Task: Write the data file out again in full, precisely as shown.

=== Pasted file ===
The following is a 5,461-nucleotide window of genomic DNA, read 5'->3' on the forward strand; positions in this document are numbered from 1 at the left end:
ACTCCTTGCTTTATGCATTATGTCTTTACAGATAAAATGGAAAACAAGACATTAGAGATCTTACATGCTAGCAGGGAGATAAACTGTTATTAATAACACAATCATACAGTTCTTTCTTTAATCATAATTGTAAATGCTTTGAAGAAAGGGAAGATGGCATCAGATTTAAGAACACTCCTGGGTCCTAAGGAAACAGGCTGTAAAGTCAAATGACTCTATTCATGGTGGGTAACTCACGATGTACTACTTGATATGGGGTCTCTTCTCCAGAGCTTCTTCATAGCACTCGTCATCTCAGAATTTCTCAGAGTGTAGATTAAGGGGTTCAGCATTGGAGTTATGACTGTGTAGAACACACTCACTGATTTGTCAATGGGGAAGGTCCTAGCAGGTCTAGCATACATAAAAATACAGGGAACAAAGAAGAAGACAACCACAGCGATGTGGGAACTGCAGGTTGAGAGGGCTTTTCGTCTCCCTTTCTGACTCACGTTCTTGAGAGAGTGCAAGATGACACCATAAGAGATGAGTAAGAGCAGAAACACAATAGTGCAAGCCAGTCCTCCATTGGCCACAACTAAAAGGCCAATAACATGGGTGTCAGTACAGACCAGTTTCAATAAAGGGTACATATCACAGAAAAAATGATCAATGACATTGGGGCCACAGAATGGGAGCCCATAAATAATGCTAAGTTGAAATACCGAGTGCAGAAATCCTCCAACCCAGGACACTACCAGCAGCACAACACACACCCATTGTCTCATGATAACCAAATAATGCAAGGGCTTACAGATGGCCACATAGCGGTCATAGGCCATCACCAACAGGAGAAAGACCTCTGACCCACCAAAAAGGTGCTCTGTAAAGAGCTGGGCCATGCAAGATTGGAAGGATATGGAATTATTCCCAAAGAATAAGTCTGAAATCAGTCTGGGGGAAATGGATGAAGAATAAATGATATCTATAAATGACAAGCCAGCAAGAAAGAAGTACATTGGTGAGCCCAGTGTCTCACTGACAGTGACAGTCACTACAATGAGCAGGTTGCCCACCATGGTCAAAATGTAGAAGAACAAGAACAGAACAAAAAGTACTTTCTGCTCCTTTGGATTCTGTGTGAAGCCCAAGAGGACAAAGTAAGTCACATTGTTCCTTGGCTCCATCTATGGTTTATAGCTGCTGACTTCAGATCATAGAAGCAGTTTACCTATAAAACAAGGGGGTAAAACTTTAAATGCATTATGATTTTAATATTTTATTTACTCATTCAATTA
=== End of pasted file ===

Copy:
The following is a 5,461-nucleotide window of genomic DNA, read 5'->3' on the forward strand; positions in this document are numbered from 1 at the left end:
ACTCCTTGCTTTATGCATTATGTCTTTACAGATAAAATGGAAAACAAGACATTAGAGATCTTACATGCTAGCAGGGAGATAAACTGTTATTAATAACACAATCATACAGTTCTTTCTTTAATCATAATTGTAAATGCTTTGAAGAAAGGGAAGATGGCATCAGATTTAAGAACACTCCTGGGTCCTAAGGAAACAGGCTGTAAAGTCAAATGACTCTATTCATGGTGGGTAACTCACGATGTACTACTTGATATGGGGTCTCTTCTCCAGAGCTTCTTCATAGCACTCGTCATCTCAGAATTTCTCAGAGTGTAGATTAAGGGGTTCAGCATTGGAGTTATGACTGTGTAGAACACACTCACTGATTTGTCAATGGGGAAGGTCCTAGCAGGTCTAGCATACATAAAAATACAGGGAACAAAGAAGAAGACAACCACAGCGATGTGGGAACTGCAGGTTGAGAGGGCTTTTCGTCTCCCTTTCTGACTCACGTTCTTGAGAGAGTGCAAGATGACACCATAAGAGATGAGTAAGAGCAGAAACACAATAGTGCAAGCCAGTCCTCCATTGGCCACAACTAAAAGGCCAATAACATGGGTGTCAGTACAGACCAGTTTCAATAAAGGGTACATATCACAGAAAAAATGATCAATGACATTGGGGCCACAGAATGGGAGCCCATAAATAATGCTAAGTTGAAATACCGAGTGCAGAAATCCTCCAACCCAGGACACTACCAGCAGCACAACACACACCCATTGTCTCATGATAACCAAATAATGCAAGGGCTTACAGATGGCCACATAGCGGTCATAGGCCATCACCAACAGGAGAAAGACCTCTGACCCACCAAAAAGGTGCTCTGTAAAGAGCTGGGCCATGCAAGATTGGAAGGATATGGAATTATTCCCAAAGAATAAGTCTGAAATCAGTCTGGGGGAAATGGATGAAGAATAAATGATATCTATAAATGACAAGCCAGCAAGAAAGAAGTACATTGGTGAGCCCAGTGTCTCACTGACAGTGACAGTCACTACAATGAGCAGGTTGCCCACCATGGTCAAAATGTAGAAGAACAAGAACAGAACAAAAAGTACTTTCTGCTCCTTTGGATTCTGTGTGAAGCCCAAGAGGACAAAGTAAGTCACATTGTTCCTTGGCTCCATCTATGGTTTATAGCTGCTGACTTCAGATCATAGAAGCAGTTTACCTATAAAACAAGGGGGTAAAACTTTAAATGCATTATGATTTTAATATTTTATTTACTCATTCAATTA